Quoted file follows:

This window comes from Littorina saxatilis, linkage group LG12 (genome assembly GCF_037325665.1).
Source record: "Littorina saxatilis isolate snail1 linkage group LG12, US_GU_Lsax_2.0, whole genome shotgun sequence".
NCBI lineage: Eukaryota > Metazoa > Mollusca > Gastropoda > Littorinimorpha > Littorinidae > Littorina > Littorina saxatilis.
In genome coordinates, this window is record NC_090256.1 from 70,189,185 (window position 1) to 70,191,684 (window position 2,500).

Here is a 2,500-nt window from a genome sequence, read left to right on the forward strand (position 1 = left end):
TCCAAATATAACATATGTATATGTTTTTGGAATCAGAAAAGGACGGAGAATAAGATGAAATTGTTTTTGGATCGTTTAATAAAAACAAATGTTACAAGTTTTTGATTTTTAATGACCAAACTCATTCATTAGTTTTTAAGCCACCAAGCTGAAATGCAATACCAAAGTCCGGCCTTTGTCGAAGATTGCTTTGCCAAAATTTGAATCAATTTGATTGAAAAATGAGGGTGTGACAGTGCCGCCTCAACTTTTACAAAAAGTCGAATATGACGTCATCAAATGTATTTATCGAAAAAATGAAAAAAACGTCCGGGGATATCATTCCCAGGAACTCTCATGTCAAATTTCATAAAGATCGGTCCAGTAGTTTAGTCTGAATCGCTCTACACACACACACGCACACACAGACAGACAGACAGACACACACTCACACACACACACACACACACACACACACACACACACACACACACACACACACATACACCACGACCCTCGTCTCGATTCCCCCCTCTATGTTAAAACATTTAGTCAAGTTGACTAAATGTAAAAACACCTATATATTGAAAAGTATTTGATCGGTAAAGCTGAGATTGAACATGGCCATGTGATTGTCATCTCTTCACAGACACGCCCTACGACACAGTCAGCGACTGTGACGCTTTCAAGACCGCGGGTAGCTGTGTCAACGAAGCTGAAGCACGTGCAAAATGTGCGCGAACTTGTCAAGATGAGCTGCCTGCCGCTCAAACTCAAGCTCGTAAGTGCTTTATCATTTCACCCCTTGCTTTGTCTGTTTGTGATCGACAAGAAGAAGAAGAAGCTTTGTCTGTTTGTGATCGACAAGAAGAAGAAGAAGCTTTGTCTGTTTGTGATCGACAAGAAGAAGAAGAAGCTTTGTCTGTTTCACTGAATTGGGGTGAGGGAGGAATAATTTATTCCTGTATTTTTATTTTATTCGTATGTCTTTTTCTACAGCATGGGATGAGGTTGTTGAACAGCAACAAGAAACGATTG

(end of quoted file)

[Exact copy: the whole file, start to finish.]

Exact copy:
This window comes from Littorina saxatilis, linkage group LG12 (genome assembly GCF_037325665.1).
Source record: "Littorina saxatilis isolate snail1 linkage group LG12, US_GU_Lsax_2.0, whole genome shotgun sequence".
NCBI lineage: Eukaryota > Metazoa > Mollusca > Gastropoda > Littorinimorpha > Littorinidae > Littorina > Littorina saxatilis.
In genome coordinates, this window is record NC_090256.1 from 70,189,185 (window position 1) to 70,191,684 (window position 2,500).

Here is a 2,500-nt window from a genome sequence, read left to right on the forward strand (position 1 = left end):
TCCAAATATAACATATGTATATGTTTTTGGAATCAGAAAAGGACGGAGAATAAGATGAAATTGTTTTTGGATCGTTTAATAAAAACAAATGTTACAAGTTTTTGATTTTTAATGACCAAACTCATTCATTAGTTTTTAAGCCACCAAGCTGAAATGCAATACCAAAGTCCGGCCTTTGTCGAAGATTGCTTTGCCAAAATTTGAATCAATTTGATTGAAAAATGAGGGTGTGACAGTGCCGCCTCAACTTTTACAAAAAGTCGAATATGACGTCATCAAATGTATTTATCGAAAAAATGAAAAAAACGTCCGGGGATATCATTCCCAGGAACTCTCATGTCAAATTTCATAAAGATCGGTCCAGTAGTTTAGTCTGAATCGCTCTACACACACACACGCACACACAGACAGACAGACAGACACACACTCACACACACACACACACACACACACACACACACACACACACACACACACACACATACACCACGACCCTCGTCTCGATTCCCCCCTCTATGTTAAAACATTTAGTCAAGTTGACTAAATGTAAAAACACCTATATATTGAAAAGTATTTGATCGGTAAAGCTGAGATTGAACATGGCCATGTGATTGTCATCTCTTCACAGACACGCCCTACGACACAGTCAGCGACTGTGACGCTTTCAAGACCGCGGGTAGCTGTGTCAACGAAGCTGAAGCACGTGCAAAATGTGCGCGAACTTGTCAAGATGAGCTGCCTGCCGCTCAAACTCAAGCTCGTAAGTGCTTTATCATTTCACCCCTTGCTTTGTCTGTTTGTGATCGACAAGAAGAAGAAGAAGCTTTGTCTGTTTGTGATCGACAAGAAGAAGAAGAAGCTTTGTCTGTTTGTGATCGACAAGAAGAAGAAGAAGCTTTGTCTGTTTCACTGAATTGGGGTGAGGGAGGAATAATTTATTCCTGTATTTTTATTTTATTCGTATGTCTTTTTCTACAGCATGGGATGAGGTTGTTGAACAGCAACAAGAAACGATTG